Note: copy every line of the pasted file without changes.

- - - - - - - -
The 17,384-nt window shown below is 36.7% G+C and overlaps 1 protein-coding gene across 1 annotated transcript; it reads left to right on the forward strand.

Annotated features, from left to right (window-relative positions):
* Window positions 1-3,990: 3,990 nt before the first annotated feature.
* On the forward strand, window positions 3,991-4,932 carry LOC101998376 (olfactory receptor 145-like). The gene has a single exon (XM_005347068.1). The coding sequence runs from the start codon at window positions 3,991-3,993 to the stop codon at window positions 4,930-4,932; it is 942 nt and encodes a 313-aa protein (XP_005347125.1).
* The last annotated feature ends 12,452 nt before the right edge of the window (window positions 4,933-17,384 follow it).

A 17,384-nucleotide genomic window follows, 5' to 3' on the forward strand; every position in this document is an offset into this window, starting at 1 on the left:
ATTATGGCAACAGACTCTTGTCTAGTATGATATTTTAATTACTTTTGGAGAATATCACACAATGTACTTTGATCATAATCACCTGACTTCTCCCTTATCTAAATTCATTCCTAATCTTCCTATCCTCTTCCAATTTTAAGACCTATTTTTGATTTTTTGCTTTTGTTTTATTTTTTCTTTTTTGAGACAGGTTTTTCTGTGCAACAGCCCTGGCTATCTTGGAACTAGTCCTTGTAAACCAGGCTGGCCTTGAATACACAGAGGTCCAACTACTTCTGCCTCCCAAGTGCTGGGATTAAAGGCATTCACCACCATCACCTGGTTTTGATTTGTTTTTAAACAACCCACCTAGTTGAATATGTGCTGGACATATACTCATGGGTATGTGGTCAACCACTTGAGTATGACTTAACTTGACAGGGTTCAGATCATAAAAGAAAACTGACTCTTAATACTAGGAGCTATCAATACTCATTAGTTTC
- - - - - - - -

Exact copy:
The 17,384-nt window shown below is 36.7% G+C and overlaps 1 protein-coding gene across 1 annotated transcript; it reads left to right on the forward strand.

Annotated features, from left to right (window-relative positions):
* Window positions 1-3,990: 3,990 nt before the first annotated feature.
* On the forward strand, window positions 3,991-4,932 carry LOC101998376 (olfactory receptor 145-like). The gene has a single exon (XM_005347068.1). The coding sequence runs from the start codon at window positions 3,991-3,993 to the stop codon at window positions 4,930-4,932; it is 942 nt and encodes a 313-aa protein (XP_005347125.1).
* The last annotated feature ends 12,452 nt before the right edge of the window (window positions 4,933-17,384 follow it).

A 17,384-nucleotide genomic window follows, 5' to 3' on the forward strand; every position in this document is an offset into this window, starting at 1 on the left:
ATTATGGCAACAGACTCTTGTCTAGTATGATATTTTAATTACTTTTGGAGAATATCACACAATGTACTTTGATCATAATCACCTGACTTCTCCCTTATCTAAATTCATTCCTAATCTTCCTATCCTCTTCCAATTTTAAGACCTATTTTTGATTTTTTGCTTTTGTTTTATTTTTTCTTTTTTGAGACAGGTTTTTCTGTGCAACAGCCCTGGCTATCTTGGAACTAGTCCTTGTAAACCAGGCTGGCCTTGAATACACAGAGGTCCAACTACTTCTGCCTCCCAAGTGCTGGGATTAAAGGCATTCACCACCATCACCTGGTTTTGATTTGTTTTTAAACAACCCACCTAGTTGAATATGTGCTGGACATATACTCATGGGTATGTGGTCAACCACTTGAGTATGACTTAACTTGACAGGGTTCAGATCATAAAAGAAAACTGACTCTTAATACTAGGAGCTATCAATACTCATTAGTTTC